Loading content, please wait..
Version 3.24
Publication Type J
Authors Canalejo, A., D. Martinez-Dominguez, F. Cordoba and R. Torronteras
Title Salt tolerance is related to a specific antioxidant response in the halophyte cordgrass, Spartina densiflora
Source Estuarine Coastal and Shelf Science
Author Keywords antioxidant response halophyte oxidative stress salinity salt marshes Spartina nacl stress lycopersicon-pennellii lipid-peroxidation oxidative stress suaeda-salsa cultivated tomato salinity stress sw spain systems leaves
Abstract Halophytes usually have a robust antioxidative defense system to alleviate oxidative damage during salt stress. Spartina densiflora is a colonizing halophyte cordgrass, native of South America, which has become a common species in salt marshes of northern hemisphere, where it is ousting indigenous species. This study addressed salinity stress in S. densiflora; the occurrence of oxidative stress and the possible involvement of the antioxidative system in its high salt tolerance were studied. Plants were evaluated at in situ conditions, in the laboratory during a 28 day-acclimation period (AP) in clean substrate irrigated with a control salt content of 4 g L-1 (68 mM) and during a subsequent 28 day-treatment period (TP) exposed to different NaCl concentrations: control (68 mM), 428 mM or 680 mM. In the in situ setting, the high leave Na+ content was accompanied by high levels of hydroperoxides and reduced levels of total chlorophyll and carotenes, which correlated with enhanced activation of antioxidant defense biomarkers as total ascorbic acid (AA) content and guaiacol peroxidase (POD: EC, catalase (CAT: EC and ascorbate peroxidase (APX: EC activities. Throughout the AP, leave Na+ and oxidative stress markers decreased concomitantly and reached stable low levels. During the TP, dose and time-dependent accumulation of Na+ in high NaCl-treated plants was concurrent with a decrease in content of total chlorophyll and carotenes and with an increase in the levels of total AA and CAT and APX activities. In conclusion, as hypothesized, high salinity induces conditions of oxidative stress in S. densiflora, so that its salt tolerance appears to be related to the implementation of a specific antioxidant response. This may account for Spartina densiflora's successful adaptation to habitats with fluctuating salinity and favour its phytoremediation potential. (C) 2014 Elsevier Ltd. All rights reserved.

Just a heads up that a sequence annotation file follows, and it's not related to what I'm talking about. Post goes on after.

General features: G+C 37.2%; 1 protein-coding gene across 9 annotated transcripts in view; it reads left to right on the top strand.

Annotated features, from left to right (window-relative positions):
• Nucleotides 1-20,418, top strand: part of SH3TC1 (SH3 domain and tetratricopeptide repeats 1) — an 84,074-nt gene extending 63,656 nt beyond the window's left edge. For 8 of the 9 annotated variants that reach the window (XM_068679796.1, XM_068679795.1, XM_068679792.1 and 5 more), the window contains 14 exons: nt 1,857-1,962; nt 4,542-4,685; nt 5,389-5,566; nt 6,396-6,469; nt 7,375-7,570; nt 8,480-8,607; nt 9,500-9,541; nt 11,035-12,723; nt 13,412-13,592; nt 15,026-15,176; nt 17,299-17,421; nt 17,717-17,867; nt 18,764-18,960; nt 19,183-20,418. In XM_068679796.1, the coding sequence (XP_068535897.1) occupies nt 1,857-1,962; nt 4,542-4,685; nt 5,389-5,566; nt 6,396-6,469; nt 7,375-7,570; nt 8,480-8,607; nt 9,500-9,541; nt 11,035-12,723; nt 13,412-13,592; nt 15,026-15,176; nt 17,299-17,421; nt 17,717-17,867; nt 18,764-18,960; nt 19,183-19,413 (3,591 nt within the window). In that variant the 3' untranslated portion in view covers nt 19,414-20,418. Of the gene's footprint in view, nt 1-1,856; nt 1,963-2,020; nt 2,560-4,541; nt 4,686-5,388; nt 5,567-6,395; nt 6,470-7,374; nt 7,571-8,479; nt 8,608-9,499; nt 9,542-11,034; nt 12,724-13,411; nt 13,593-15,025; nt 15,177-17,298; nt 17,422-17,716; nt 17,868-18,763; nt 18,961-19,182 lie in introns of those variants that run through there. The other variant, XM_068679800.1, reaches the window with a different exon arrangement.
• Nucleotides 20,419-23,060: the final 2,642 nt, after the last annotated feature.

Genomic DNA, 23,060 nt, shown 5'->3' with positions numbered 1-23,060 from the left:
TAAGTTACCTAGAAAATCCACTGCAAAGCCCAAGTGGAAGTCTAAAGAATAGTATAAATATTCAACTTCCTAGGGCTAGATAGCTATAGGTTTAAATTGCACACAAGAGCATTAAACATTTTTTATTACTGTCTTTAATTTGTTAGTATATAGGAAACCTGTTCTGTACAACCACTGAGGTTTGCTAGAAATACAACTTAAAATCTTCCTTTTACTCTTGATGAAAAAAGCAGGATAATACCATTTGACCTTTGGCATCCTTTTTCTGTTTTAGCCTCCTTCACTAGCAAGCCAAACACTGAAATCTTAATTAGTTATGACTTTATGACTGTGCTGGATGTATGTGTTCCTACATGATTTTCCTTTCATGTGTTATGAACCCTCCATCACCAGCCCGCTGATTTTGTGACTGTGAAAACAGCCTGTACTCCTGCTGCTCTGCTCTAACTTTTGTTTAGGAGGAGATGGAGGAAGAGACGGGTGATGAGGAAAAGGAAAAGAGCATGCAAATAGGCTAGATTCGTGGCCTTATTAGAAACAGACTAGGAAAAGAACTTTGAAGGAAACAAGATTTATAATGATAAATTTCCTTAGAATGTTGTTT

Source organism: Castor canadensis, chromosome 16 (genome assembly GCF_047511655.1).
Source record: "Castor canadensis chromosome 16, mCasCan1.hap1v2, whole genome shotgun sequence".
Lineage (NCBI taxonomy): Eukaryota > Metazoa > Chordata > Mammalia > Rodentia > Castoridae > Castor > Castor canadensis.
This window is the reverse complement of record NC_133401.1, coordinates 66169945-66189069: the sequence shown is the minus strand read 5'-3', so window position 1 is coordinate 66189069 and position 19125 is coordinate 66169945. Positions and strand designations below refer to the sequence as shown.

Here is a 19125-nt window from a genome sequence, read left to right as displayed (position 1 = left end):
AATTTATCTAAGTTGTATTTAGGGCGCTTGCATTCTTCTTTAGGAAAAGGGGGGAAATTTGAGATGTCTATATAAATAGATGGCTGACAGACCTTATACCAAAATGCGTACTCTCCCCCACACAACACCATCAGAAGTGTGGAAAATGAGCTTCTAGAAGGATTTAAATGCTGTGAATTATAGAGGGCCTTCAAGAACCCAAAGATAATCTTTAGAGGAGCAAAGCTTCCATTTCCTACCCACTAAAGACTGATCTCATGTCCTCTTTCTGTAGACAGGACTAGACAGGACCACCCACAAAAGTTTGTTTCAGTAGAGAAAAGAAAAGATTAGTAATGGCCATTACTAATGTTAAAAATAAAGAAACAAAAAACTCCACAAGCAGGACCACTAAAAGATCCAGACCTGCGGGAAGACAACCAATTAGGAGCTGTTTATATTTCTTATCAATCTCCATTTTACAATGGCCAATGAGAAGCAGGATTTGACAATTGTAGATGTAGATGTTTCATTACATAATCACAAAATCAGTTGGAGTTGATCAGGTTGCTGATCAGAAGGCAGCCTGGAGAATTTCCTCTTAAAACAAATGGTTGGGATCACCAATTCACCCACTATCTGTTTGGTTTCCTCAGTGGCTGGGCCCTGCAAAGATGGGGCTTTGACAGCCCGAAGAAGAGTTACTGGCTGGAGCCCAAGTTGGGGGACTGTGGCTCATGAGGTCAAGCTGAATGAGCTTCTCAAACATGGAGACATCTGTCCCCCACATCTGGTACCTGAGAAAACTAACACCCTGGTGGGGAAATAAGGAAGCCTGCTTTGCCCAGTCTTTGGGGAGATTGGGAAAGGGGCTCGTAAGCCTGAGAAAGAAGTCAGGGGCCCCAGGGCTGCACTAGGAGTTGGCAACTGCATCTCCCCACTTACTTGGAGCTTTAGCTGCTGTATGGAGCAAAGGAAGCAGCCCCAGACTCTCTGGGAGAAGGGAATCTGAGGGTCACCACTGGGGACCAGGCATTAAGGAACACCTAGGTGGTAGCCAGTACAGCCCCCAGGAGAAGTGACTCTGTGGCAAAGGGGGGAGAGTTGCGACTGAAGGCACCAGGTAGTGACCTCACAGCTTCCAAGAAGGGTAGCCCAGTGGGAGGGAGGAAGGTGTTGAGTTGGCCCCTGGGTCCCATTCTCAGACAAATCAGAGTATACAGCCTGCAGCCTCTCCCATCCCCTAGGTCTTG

Author Address [Canalejo, Antonio; Martinez-Dominguez, David; Cordoba, Francisco; Torronteras, Rafael] Univ Huelva, Fac Expt Sci, Dept Environm Biol & Publ Hlth, ES-21071 Huelva, Spain. Canalejo, A (reprint author), Univ Huelva, Fac Expt Sci, Dept Environm Biol & Publ Hlth, Marine Int Campus Excellence CEIMAR, ES-21071 Huelva, Spain. antonio.canalejo.dbasp@uhu.es
ISSN 0272-7714
ISBN 0272-7714
29-Character Source Abbreviation Estuar. Coast. Shelf Sci.
Publication Date Jun
Year Published 2014
Volume 146
Beginning Page 68-75
Digital Object Identifier (DOI) 10.1016/j.ecss.2014.05.017
Unique Article Identifier WOS:000340983900008
Plants associated with this reference

LEGAL NOTICES — This website is protected by Copyright © The University of Sussex, 2012, 2013, 2014, 2015, 2016, 2017, 2018, 2019, 2020, 2021, 2022. The eHALOPH database is protected by Database Right and Copyright © The University of Sussex and other contributors, 2006, 2012, 2013, 2014, 2015, 2016, 2017, 2018, 2019, 2020, 2021, 2022. This database is based on an earlier work by James Aronson.

Contact email: halophytes@sussex.ac.uk
Credits – Tim Flowers, Joaquim Santos, Moritz Jahns, Brian Warburton, Peter Reed